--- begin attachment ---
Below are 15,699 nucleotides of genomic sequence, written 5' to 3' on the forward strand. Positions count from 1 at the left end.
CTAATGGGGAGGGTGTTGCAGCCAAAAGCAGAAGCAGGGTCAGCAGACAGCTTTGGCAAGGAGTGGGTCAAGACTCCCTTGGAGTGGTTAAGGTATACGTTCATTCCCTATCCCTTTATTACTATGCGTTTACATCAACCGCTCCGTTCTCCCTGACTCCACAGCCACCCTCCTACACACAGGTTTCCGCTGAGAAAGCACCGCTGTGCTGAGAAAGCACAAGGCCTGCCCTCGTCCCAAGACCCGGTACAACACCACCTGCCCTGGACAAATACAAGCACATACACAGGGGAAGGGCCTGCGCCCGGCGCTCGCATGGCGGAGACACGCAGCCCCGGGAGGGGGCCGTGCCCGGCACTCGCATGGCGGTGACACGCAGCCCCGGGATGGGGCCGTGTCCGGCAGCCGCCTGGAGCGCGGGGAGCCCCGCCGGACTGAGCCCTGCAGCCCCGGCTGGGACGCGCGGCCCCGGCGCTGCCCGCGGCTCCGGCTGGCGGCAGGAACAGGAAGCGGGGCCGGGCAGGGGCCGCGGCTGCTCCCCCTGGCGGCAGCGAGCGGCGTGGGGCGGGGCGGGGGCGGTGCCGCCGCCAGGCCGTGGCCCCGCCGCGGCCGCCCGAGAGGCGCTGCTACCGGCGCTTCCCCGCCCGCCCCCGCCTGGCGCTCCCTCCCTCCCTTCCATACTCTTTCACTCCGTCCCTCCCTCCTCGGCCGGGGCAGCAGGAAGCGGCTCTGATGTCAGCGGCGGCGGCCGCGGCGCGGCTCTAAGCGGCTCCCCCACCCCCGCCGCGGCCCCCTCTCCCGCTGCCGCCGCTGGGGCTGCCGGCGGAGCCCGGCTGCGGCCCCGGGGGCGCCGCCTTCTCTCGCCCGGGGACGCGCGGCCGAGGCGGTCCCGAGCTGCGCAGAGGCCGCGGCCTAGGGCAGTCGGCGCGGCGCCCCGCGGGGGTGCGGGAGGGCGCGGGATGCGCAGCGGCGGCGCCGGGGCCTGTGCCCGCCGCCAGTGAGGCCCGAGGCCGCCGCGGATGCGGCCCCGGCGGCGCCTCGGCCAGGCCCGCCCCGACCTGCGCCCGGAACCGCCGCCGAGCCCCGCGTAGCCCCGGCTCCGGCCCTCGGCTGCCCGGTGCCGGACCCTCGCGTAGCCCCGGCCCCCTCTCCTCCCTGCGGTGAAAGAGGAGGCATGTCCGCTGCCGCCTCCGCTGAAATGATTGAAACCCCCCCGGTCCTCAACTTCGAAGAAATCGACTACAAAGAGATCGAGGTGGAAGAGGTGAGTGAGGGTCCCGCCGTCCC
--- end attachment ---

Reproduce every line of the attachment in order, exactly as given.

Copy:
Below are 15,699 nucleotides of genomic sequence, written 5' to 3' on the forward strand. Positions count from 1 at the left end.
CTAATGGGGAGGGTGTTGCAGCCAAAAGCAGAAGCAGGGTCAGCAGACAGCTTTGGCAAGGAGTGGGTCAAGACTCCCTTGGAGTGGTTAAGGTATACGTTCATTCCCTATCCCTTTATTACTATGCGTTTACATCAACCGCTCCGTTCTCCCTGACTCCACAGCCACCCTCCTACACACAGGTTTCCGCTGAGAAAGCACCGCTGTGCTGAGAAAGCACAAGGCCTGCCCTCGTCCCAAGACCCGGTACAACACCACCTGCCCTGGACAAATACAAGCACATACACAGGGGAAGGGCCTGCGCCCGGCGCTCGCATGGCGGAGACACGCAGCCCCGGGAGGGGGCCGTGCCCGGCACTCGCATGGCGGTGACACGCAGCCCCGGGATGGGGCCGTGTCCGGCAGCCGCCTGGAGCGCGGGGAGCCCCGCCGGACTGAGCCCTGCAGCCCCGGCTGGGACGCGCGGCCCCGGCGCTGCCCGCGGCTCCGGCTGGCGGCAGGAACAGGAAGCGGGGCCGGGCAGGGGCCGCGGCTGCTCCCCCTGGCGGCAGCGAGCGGCGTGGGGCGGGGCGGGGGCGGTGCCGCCGCCAGGCCGTGGCCCCGCCGCGGCCGCCCGAGAGGCGCTGCTACCGGCGCTTCCCCGCCCGCCCCCGCCTGGCGCTCCCTCCCTCCCTTCCATACTCTTTCACTCCGTCCCTCCCTCCTCGGCCGGGGCAGCAGGAAGCGGCTCTGATGTCAGCGGCGGCGGCCGCGGCGCGGCTCTAAGCGGCTCCCCCACCCCCGCCGCGGCCCCCTCTCCCGCTGCCGCCGCTGGGGCTGCCGGCGGAGCCCGGCTGCGGCCCCGGGGGCGCCGCCTTCTCTCGCCCGGGGACGCGCGGCCGAGGCGGTCCCGAGCTGCGCAGAGGCCGCGGCCTAGGGCAGTCGGCGCGGCGCCCCGCGGGGGTGCGGGAGGGCGCGGGATGCGCAGCGGCGGCGCCGGGGCCTGTGCCCGCCGCCAGTGAGGCCCGAGGCCGCCGCGGATGCGGCCCCGGCGGCGCCTCGGCCAGGCCCGCCCCGACCTGCGCCCGGAACCGCCGCCGAGCCCCGCGTAGCCCCGGCTCCGGCCCTCGGCTGCCCGGTGCCGGACCCTCGCGTAGCCCCGGCCCCCTCTCCTCCCTGCGGTGAAAGAGGAGGCATGTCCGCTGCCGCCTCCGCTGAAATGATTGAAACCCCCCCGGTCCTCAACTTCGAAGAAATCGACTACAAAGAGATCGAGGTGGAAGAGGTGAGTGAGGGTCCCGCCGTCCC